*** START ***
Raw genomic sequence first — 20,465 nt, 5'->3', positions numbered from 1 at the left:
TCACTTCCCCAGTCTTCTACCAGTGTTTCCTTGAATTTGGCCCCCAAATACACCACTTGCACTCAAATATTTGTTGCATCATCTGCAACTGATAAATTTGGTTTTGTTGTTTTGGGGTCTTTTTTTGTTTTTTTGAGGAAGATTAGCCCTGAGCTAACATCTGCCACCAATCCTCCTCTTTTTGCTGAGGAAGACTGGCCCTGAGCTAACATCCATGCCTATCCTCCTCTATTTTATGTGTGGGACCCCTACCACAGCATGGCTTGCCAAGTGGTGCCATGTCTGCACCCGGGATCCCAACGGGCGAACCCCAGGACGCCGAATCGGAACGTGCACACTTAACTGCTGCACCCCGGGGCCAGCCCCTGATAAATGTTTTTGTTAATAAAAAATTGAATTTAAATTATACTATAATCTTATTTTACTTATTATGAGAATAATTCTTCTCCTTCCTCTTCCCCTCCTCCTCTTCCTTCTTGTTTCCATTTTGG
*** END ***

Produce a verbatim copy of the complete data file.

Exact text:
Raw genomic sequence first — 20,465 nt, 5'->3', positions numbered from 1 at the left:
TCACTTCCCCAGTCTTCTACCAGTGTTTCCTTGAATTTGGCCCCCAAATACACCACTTGCACTCAAATATTTGTTGCATCATCTGCAACTGATAAATTTGGTTTTGTTGTTTTGGGGTCTTTTTTTGTTTTTTTGAGGAAGATTAGCCCTGAGCTAACATCTGCCACCAATCCTCCTCTTTTTGCTGAGGAAGACTGGCCCTGAGCTAACATCCATGCCTATCCTCCTCTATTTTATGTGTGGGACCCCTACCACAGCATGGCTTGCCAAGTGGTGCCATGTCTGCACCCGGGATCCCAACGGGCGAACCCCAGGACGCCGAATCGGAACGTGCACACTTAACTGCTGCACCCCGGGGCCAGCCCCTGATAAATGTTTTTGTTAATAAAAAATTGAATTTAAATTATACTATAATCTTATTTTACTTATTATGAGAATAATTCTTCTCCTTCCTCTTCCCCTCCTCCTCTTCCTTCTTGTTTCCATTTTGG